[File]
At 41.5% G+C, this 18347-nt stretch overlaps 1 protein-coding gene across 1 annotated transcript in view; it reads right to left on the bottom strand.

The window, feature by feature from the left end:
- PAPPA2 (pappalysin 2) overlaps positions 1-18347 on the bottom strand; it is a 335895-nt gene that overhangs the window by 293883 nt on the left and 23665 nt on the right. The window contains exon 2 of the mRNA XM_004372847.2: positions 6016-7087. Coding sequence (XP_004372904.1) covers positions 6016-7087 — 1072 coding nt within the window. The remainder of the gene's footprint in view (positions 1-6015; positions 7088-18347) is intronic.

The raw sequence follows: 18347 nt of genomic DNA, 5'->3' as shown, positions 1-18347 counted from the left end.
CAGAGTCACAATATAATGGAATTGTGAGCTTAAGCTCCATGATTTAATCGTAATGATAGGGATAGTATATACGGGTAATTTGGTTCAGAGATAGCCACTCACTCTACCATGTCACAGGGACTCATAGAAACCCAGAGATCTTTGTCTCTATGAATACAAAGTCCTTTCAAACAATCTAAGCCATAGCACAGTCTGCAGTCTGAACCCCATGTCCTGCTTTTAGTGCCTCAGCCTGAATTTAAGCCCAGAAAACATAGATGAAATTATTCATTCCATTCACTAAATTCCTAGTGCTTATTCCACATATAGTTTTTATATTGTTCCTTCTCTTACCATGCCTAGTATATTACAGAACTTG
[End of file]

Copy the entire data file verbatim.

At 41.5% G+C, this 18347-nt stretch overlaps 1 protein-coding gene across 1 annotated transcript in view; it reads right to left on the bottom strand.

The window, feature by feature from the left end:
- PAPPA2 (pappalysin 2) overlaps positions 1-18347 on the bottom strand; it is a 335895-nt gene that overhangs the window by 293883 nt on the left and 23665 nt on the right. The window contains exon 2 of the mRNA XM_004372847.2: positions 6016-7087. Coding sequence (XP_004372904.1) covers positions 6016-7087 — 1072 coding nt within the window. The remainder of the gene's footprint in view (positions 1-6015; positions 7088-18347) is intronic.

The raw sequence follows: 18347 nt of genomic DNA, 5'->3' as shown, positions 1-18347 counted from the left end.
CAGAGTCACAATATAATGGAATTGTGAGCTTAAGCTCCATGATTTAATCGTAATGATAGGGATAGTATATACGGGTAATTTGGTTCAGAGATAGCCACTCACTCTACCATGTCACAGGGACTCATAGAAACCCAGAGATCTTTGTCTCTATGAATACAAAGTCCTTTCAAACAATCTAAGCCATAGCACAGTCTGCAGTCTGAACCCCATGTCCTGCTTTTAGTGCCTCAGCCTGAATTTAAGCCCAGAAAACATAGATGAAATTATTCATTCCATTCACTAAATTCCTAGTGCTTATTCCACATATAGTTTTTATATTGTTCCTTCTCTTACCATGCCTAGTATATTACAGAACTTG